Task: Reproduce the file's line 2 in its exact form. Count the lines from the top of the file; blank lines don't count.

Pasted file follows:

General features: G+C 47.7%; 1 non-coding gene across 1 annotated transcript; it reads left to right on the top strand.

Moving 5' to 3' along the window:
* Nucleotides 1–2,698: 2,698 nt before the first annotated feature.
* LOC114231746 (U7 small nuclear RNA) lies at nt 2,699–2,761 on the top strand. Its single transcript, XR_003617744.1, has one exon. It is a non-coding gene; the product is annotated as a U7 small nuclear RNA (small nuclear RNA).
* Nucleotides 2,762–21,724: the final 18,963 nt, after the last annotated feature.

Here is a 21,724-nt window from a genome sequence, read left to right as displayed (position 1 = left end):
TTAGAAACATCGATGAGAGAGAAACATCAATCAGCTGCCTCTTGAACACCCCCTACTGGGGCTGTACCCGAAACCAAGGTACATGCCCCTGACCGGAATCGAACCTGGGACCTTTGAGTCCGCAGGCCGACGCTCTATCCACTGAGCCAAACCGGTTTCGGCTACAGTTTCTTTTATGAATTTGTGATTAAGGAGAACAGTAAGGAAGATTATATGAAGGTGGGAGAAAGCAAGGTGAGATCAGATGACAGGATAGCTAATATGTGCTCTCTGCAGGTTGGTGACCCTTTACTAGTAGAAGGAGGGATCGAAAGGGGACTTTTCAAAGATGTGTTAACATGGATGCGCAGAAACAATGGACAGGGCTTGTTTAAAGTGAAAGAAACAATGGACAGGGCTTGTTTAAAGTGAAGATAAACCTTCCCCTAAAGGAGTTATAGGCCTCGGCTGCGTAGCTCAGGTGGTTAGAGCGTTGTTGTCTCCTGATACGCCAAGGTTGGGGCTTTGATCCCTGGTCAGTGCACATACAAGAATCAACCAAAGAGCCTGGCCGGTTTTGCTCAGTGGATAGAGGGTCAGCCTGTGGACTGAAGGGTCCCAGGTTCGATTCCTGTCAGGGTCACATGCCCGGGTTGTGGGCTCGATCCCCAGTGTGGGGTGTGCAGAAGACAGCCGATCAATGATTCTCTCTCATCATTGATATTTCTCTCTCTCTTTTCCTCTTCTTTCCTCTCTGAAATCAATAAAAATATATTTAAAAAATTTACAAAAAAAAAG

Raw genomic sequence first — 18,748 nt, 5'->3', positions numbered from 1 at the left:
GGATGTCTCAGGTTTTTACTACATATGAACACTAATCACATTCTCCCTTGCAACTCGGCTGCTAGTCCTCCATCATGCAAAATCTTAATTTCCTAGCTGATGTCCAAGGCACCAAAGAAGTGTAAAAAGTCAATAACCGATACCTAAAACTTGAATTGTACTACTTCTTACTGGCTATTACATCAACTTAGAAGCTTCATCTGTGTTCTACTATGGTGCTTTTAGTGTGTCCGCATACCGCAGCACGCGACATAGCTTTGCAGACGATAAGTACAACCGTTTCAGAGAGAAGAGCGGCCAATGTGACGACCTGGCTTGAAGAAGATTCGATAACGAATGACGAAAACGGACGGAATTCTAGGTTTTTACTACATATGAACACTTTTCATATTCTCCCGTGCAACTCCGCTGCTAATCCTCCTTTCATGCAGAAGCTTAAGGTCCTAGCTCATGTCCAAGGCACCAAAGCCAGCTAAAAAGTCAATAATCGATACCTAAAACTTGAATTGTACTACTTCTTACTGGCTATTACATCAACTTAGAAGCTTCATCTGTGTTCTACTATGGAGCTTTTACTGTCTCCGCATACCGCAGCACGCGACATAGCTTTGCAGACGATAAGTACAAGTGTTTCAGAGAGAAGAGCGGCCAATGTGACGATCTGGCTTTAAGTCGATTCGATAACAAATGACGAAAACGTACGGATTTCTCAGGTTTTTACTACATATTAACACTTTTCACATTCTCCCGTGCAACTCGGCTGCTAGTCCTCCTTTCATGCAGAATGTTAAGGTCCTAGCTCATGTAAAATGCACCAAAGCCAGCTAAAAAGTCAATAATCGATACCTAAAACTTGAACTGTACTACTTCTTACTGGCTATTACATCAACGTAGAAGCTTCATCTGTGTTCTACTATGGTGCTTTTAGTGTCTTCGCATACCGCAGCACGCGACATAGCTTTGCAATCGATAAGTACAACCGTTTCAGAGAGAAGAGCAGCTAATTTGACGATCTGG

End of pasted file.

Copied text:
Moving 5' to 3' along the window: